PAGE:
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Max Payne Complete

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Shacknews - Alice O'Connor
Max Payne 3 may have strayed too far from the series' roots for some fans' liking, but at least one thought it introduced a few cool new tricks. A new Max Payne 2 mod named Payne Evolution, released yesterday, adds in bits and pieces lifted from MP3, some of which you may be happier to see than others.

Changes in the mod include splicing bits of player-controlled action into cutscenes, adding the 'Last Stand' chance for Max to be revitalised when he's dying, arming Max with close-range execution kills, and cutting his inventory down to three weapon slots.
Shacknews - Alice O'Connor

Grab your leather jacket and suck on a lemon, for the mobile edition of Max Payne launched today for iThings. Remedy's hard-boiled, side-diving shooter costs $2.99, and is coming to Android soon too.

Available now from the iTunes App Store, the mobile port by War Drum Studios packs customisable controls, several aiming modes, Retina resolution support, and other things you'd expect from a Max Payne in your pocket.

You'll need at least an iPhone 3GS to play it, though. If you've got an iPhone4 or newer, you also get Rockstar Social Club integration with stat-tracking, cheats and other gubbins.

The Android version of Max Payne Mobile is also due to launch some time this month.

Shacknews - Andrew Yoon

Rockstar Games is dipping into its vault once again for yet another mobile adaptation. Max Payne Mobile is coming to iOS and Android devices later this month.

As with Grand Theft Auto 3, the mobile version will offer the "full" experience found in the PC release, optimized for the mobile platforms. The updated release will include HD graphics, high-resolution textures, Social Club connectivity, and user-customizable controls.

Max Payne Mobile will be available first on iOS, on April 12th. It will support the iPhone 3GS and later, iPod Touch 4, and all iterations of the iPad.

The Android release will follow two weeks later, on April 26th. Rockstar Games hasn't released a list of supported Android devices, but it should be similar to Grand Theft Auto 3.

Shacknews - Shack Staff

Last Wednesday we added 2001's Max Payne to our growing list of video game classics, presented by MobyGames.com.

Max Payne delighted and surprised many gamers and critics alike when it was released back in 2001 for the PC with its blend of solid 3rd-person shooting and gritty noir-style presentation. The introduction of Bullet Time--which allowed players to slow time to a crawl while dodging and returning enemy fire--was brand new, and quite a huge deal at the time. Comic book-style cut-scenes and some appropriately melodramatic voice-over narration blended with the revenge-themed story to create an experience brimming with as much style as gunplay.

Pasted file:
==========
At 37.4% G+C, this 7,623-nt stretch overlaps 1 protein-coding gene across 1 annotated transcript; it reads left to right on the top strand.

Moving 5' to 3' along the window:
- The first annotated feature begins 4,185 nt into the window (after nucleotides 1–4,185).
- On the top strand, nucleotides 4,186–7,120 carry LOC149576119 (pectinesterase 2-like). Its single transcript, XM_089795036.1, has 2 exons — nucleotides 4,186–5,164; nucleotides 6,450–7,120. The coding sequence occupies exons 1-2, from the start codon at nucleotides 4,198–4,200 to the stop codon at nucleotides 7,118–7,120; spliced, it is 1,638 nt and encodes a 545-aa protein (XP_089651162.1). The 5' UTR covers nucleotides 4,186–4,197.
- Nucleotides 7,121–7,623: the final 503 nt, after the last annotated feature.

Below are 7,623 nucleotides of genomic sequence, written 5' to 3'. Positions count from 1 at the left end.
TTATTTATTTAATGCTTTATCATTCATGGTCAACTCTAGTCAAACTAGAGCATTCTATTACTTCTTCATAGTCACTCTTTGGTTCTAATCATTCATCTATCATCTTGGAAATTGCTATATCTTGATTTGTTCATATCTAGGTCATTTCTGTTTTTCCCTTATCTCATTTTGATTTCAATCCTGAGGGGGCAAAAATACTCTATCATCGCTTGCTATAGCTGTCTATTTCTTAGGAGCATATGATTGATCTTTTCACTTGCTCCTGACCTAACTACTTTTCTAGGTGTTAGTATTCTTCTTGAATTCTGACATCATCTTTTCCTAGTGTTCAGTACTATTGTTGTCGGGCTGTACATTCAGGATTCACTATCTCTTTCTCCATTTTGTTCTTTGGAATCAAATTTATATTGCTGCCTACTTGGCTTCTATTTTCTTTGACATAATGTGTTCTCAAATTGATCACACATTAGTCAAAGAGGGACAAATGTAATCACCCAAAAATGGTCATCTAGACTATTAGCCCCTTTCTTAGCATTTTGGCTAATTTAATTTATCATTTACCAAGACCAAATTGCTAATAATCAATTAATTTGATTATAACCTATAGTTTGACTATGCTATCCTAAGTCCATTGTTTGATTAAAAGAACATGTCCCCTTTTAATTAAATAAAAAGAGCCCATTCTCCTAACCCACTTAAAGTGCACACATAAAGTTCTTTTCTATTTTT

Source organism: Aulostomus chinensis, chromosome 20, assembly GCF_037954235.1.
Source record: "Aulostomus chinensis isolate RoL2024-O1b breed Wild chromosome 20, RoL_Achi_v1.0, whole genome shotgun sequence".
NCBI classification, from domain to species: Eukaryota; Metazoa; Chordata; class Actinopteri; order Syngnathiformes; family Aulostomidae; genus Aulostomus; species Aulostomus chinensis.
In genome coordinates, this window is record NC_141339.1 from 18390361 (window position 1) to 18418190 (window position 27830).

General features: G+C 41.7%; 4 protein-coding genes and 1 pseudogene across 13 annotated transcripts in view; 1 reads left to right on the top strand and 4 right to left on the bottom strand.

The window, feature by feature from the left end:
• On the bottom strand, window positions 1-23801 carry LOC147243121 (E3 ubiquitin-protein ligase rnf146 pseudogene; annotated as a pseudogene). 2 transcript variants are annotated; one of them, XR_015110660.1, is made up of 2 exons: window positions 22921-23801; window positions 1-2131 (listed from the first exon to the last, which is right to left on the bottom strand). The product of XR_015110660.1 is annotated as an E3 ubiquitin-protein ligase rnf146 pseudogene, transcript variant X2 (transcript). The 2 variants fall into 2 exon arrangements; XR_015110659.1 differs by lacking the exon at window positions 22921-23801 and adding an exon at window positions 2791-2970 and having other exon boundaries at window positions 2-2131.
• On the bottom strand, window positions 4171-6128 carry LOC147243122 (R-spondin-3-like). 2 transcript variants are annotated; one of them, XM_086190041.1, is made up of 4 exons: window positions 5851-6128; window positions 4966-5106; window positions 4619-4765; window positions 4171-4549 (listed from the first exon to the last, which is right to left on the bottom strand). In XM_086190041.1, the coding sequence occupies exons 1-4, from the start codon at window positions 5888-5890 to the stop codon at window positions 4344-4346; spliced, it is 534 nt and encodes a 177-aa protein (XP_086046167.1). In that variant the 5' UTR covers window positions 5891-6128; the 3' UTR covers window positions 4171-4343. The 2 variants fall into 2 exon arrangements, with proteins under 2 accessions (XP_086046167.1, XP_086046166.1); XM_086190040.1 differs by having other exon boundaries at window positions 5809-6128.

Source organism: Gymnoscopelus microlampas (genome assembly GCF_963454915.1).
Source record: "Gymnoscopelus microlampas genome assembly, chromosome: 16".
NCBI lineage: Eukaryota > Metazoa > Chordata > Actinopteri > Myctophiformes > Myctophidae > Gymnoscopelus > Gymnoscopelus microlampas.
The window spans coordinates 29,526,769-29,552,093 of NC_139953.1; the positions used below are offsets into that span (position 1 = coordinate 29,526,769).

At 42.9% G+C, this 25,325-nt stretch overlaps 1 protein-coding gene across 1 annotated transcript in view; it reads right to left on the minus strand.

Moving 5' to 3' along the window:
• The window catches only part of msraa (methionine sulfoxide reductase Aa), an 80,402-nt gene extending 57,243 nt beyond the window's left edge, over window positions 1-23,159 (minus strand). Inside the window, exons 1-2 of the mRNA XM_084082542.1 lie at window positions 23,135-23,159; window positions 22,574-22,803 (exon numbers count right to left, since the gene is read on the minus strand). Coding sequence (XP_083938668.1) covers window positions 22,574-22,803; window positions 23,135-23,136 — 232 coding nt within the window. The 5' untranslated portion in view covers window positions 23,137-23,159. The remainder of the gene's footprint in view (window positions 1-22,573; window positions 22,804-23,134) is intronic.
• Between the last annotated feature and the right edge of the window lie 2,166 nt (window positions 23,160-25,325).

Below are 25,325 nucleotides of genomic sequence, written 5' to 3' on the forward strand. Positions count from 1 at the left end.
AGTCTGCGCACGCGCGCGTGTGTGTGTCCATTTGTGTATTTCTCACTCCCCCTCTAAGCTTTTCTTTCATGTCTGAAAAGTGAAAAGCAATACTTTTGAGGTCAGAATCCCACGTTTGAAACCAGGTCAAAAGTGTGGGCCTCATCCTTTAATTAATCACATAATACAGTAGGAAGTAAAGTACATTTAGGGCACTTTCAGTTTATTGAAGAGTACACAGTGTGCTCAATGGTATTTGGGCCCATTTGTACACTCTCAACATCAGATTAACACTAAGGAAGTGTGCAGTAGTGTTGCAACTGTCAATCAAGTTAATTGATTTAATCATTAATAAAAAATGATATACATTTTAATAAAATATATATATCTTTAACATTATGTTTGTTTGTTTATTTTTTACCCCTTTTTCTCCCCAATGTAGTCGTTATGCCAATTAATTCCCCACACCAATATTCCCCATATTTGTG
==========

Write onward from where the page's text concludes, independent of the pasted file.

Many of us who loved Max Payne when it first came out played through it multiple times, despite its linear storyline and gameplay. Shacknews user friedram echoes this sentiment, stating, "I really loved this game. My girlfriend (now wife) bought it for me, I must have played through it 5+ times."

Max Payne's popularity also spawned some fan-made mods, the best of which was called "Kung Fu 3.0," which empowered Max with some crazy slow-motion martial artistry. Shacknews user Xulu decried our failure to mention the popular mod in our initial post, which you can see in-action, below.

Shacknews user erdstapa recollects the addictive nature of the gunplay, recollecting how he and some friends played the game into the wee hours of the morning. "Two friends came over with the game to check it out just after the release. We played it until 3 A.M., when two of us dozed off," he explains. "In the morning, we found my other friend still in front of the PC barely sitting up and desperately clutching the mouse in his hand and whispering 'Must... play... more...' That's how addictive it is!"

Check out the original Chatty thread for more stories and memories from Max Payne.

Max Payne on MobyGames.com

Max Payne was a police officer of the New York City police. On one terrible day, his wife and newborn daughter were killed by three junkies, who broke into his apartment after having ingested a new designer drug known as Valkyr. After the tragedy, Max quit the police force and joined the Drug Enforcement Administration. Three years later, during a raid on a mafia compound that was reportedly trafficking Valkyr, his best friend and fellow DEA agent Alex is killed, and he becomes the prime suspect in his murder. Now Max is all alone in the cold, snowy night of New York. The mob is out to get him. The police are out to get him. The only way out is with guns blazing, because he has nothing to lose.

Max Payne is a third person shooter stylistically influenced by film noir, "hardboiled" detective stories, and Hong-Kong action cinema. Max can perform rolls and leaps to try and dodge enemy fire. The weapons at his disposal range from baseball bats to Ingram sub-machine guns, grenades, Molotov cocktails, and others. A unique feature of the game is the usage of the so-called Bullet Time - a time-slowing ability that was popularized by the first Matrix movie.